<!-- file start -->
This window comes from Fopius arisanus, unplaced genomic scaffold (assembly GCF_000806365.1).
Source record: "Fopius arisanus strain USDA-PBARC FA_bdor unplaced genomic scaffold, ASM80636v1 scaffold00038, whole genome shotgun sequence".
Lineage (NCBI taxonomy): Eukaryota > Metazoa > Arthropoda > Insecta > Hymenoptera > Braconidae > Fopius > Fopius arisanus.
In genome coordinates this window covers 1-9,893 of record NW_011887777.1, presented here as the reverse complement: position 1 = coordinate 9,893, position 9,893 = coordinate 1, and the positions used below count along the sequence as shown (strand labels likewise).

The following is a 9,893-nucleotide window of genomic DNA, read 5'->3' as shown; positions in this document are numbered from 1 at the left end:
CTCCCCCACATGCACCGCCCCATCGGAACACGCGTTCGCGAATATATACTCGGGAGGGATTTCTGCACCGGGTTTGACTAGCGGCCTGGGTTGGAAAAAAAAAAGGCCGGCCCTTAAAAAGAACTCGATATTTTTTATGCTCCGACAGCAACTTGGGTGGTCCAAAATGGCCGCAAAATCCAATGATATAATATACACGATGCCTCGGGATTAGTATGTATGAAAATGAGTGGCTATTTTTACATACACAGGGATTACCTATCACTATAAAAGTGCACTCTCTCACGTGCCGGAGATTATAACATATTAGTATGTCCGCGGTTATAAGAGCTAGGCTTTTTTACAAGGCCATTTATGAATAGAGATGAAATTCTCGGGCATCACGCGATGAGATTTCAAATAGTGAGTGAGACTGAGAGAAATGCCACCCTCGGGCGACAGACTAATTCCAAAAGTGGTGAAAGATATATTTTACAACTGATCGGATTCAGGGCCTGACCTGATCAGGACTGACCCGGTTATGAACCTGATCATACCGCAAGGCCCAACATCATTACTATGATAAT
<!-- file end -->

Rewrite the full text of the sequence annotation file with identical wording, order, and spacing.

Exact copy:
This window comes from Fopius arisanus, unplaced genomic scaffold (assembly GCF_000806365.1).
Source record: "Fopius arisanus strain USDA-PBARC FA_bdor unplaced genomic scaffold, ASM80636v1 scaffold00038, whole genome shotgun sequence".
Lineage (NCBI taxonomy): Eukaryota > Metazoa > Arthropoda > Insecta > Hymenoptera > Braconidae > Fopius > Fopius arisanus.
In genome coordinates this window covers 1-9,893 of record NW_011887777.1, presented here as the reverse complement: position 1 = coordinate 9,893, position 9,893 = coordinate 1, and the positions used below count along the sequence as shown (strand labels likewise).

The following is a 9,893-nucleotide window of genomic DNA, read 5'->3' as shown; positions in this document are numbered from 1 at the left end:
CTCCCCCACATGCACCGCCCCATCGGAACACGCGTTCGCGAATATATACTCGGGAGGGATTTCTGCACCGGGTTTGACTAGCGGCCTGGGTTGGAAAAAAAAAAGGCCGGCCCTTAAAAAGAACTCGATATTTTTTATGCTCCGACAGCAACTTGGGTGGTCCAAAATGGCCGCAAAATCCAATGATATAATATACACGATGCCTCGGGATTAGTATGTATGAAAATGAGTGGCTATTTTTACATACACAGGGATTACCTATCACTATAAAAGTGCACTCTCTCACGTGCCGGAGATTATAACATATTAGTATGTCCGCGGTTATAAGAGCTAGGCTTTTTTACAAGGCCATTTATGAATAGAGATGAAATTCTCGGGCATCACGCGATGAGATTTCAAATAGTGAGTGAGACTGAGAGAAATGCCACCCTCGGGCGACAGACTAATTCCAAAAGTGGTGAAAGATATATTTTACAACTGATCGGATTCAGGGCCTGACCTGATCAGGACTGACCCGGTTATGAACCTGATCATACCGCAAGGCCCAACATCATTACTATGATAAT